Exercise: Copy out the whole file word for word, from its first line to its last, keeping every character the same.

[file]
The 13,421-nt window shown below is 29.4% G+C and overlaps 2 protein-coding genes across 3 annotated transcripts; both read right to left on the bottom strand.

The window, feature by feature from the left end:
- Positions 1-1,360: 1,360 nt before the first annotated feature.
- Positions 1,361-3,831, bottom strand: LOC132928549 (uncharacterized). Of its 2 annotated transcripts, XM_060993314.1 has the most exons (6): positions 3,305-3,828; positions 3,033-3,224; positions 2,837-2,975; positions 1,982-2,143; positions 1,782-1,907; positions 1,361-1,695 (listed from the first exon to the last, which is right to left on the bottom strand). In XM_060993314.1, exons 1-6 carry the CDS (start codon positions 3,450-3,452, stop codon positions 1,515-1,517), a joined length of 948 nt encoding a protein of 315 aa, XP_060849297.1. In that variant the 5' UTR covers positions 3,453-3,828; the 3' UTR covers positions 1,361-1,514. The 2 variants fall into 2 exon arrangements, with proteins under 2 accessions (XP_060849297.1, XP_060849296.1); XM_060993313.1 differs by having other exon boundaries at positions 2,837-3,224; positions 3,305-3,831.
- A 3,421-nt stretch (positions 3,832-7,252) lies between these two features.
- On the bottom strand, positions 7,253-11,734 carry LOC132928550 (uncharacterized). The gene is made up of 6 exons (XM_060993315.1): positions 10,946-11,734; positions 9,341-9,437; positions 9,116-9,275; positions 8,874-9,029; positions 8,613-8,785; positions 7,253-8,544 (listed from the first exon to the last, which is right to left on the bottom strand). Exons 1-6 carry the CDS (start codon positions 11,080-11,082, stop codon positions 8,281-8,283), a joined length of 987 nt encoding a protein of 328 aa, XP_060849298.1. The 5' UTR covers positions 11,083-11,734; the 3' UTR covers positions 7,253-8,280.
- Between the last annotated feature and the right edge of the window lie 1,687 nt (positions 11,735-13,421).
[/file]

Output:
The 13,421-nt window shown below is 29.4% G+C and overlaps 2 protein-coding genes across 3 annotated transcripts; both read right to left on the bottom strand.

The window, feature by feature from the left end:
- Positions 1-1,360: 1,360 nt before the first annotated feature.
- Positions 1,361-3,831, bottom strand: LOC132928549 (uncharacterized). Of its 2 annotated transcripts, XM_060993314.1 has the most exons (6): positions 3,305-3,828; positions 3,033-3,224; positions 2,837-2,975; positions 1,982-2,143; positions 1,782-1,907; positions 1,361-1,695 (listed from the first exon to the last, which is right to left on the bottom strand). In XM_060993314.1, exons 1-6 carry the CDS (start codon positions 3,450-3,452, stop codon positions 1,515-1,517), a joined length of 948 nt encoding a protein of 315 aa, XP_060849297.1. In that variant the 5' UTR covers positions 3,453-3,828; the 3' UTR covers positions 1,361-1,514. The 2 variants fall into 2 exon arrangements, with proteins under 2 accessions (XP_060849297.1, XP_060849296.1); XM_060993313.1 differs by having other exon boundaries at positions 2,837-3,224; positions 3,305-3,831.
- A 3,421-nt stretch (positions 3,832-7,252) lies between these two features.
- On the bottom strand, positions 7,253-11,734 carry LOC132928550 (uncharacterized). The gene is made up of 6 exons (XM_060993315.1): positions 10,946-11,734; positions 9,341-9,437; positions 9,116-9,275; positions 8,874-9,029; positions 8,613-8,785; positions 7,253-8,544 (listed from the first exon to the last, which is right to left on the bottom strand). Exons 1-6 carry the CDS (start codon positions 11,080-11,082, stop codon positions 8,281-8,283), a joined length of 987 nt encoding a protein of 328 aa, XP_060849298.1. The 5' UTR covers positions 11,083-11,734; the 3' UTR covers positions 7,253-8,280.
- Between the last annotated feature and the right edge of the window lie 1,687 nt (positions 11,735-13,421).